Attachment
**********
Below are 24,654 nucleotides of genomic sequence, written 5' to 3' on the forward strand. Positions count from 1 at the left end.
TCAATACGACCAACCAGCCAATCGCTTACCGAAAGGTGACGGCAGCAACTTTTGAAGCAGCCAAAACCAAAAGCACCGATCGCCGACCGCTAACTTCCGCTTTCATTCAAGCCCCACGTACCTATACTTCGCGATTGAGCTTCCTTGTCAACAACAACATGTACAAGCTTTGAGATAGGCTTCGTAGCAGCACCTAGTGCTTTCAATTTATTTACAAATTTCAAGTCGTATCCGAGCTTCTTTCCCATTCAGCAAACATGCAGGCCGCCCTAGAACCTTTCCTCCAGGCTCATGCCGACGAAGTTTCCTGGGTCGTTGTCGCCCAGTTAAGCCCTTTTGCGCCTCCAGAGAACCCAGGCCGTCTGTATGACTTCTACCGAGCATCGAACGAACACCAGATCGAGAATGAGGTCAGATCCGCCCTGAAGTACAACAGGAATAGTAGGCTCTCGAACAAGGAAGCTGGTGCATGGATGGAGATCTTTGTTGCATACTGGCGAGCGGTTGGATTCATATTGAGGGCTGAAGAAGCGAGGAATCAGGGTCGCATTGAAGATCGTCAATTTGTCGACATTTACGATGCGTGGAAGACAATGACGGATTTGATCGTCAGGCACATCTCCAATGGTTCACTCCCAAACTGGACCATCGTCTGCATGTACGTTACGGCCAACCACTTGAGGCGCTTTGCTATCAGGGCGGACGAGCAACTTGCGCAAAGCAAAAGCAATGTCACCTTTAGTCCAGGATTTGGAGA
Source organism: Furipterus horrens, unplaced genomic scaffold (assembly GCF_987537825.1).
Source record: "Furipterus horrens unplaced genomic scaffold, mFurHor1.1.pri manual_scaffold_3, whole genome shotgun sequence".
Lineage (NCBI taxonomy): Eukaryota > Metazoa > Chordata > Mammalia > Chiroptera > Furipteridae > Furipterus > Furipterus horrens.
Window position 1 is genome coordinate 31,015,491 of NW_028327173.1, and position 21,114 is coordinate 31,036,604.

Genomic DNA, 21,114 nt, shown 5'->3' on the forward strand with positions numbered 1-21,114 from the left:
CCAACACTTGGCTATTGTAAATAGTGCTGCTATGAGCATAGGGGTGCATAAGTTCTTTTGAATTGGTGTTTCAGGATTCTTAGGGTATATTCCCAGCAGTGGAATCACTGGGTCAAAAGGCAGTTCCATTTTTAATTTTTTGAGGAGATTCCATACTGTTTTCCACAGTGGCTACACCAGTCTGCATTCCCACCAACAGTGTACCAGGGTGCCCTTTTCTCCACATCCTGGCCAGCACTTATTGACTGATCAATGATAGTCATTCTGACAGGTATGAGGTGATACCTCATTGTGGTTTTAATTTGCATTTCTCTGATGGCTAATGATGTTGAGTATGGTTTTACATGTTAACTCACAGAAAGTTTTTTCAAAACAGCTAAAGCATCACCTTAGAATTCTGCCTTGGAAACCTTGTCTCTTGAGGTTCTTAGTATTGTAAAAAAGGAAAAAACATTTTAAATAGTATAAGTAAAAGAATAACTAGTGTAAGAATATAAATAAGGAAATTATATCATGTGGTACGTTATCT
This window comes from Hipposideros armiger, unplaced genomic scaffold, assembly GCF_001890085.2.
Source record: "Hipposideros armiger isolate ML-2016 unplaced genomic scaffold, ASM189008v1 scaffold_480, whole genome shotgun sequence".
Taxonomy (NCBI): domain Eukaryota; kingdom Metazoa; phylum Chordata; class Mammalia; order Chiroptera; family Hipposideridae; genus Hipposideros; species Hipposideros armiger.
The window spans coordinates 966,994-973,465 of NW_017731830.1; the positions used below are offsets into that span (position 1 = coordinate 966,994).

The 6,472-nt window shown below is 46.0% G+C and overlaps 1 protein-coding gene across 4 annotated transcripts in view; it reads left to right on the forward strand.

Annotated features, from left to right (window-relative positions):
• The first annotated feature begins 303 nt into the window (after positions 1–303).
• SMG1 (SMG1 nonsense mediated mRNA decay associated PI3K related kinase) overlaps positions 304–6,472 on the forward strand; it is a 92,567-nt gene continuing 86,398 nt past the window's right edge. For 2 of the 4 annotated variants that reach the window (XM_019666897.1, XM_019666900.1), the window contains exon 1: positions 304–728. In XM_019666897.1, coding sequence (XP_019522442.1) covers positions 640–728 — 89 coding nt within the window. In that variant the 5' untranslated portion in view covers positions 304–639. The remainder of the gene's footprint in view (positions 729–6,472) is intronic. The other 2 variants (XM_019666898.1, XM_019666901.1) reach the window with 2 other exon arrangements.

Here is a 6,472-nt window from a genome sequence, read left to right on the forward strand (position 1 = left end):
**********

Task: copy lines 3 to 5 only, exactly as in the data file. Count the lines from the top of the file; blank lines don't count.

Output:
Source organism: Furipterus horrens, unplaced genomic scaffold (assembly GCF_987537825.1).
Source record: "Furipterus horrens unplaced genomic scaffold, mFurHor1.1.pri manual_scaffold_3, whole genome shotgun sequence".
Lineage (NCBI taxonomy): Eukaryota > Metazoa > Chordata > Mammalia > Chiroptera > Furipteridae > Furipterus > Furipterus horrens.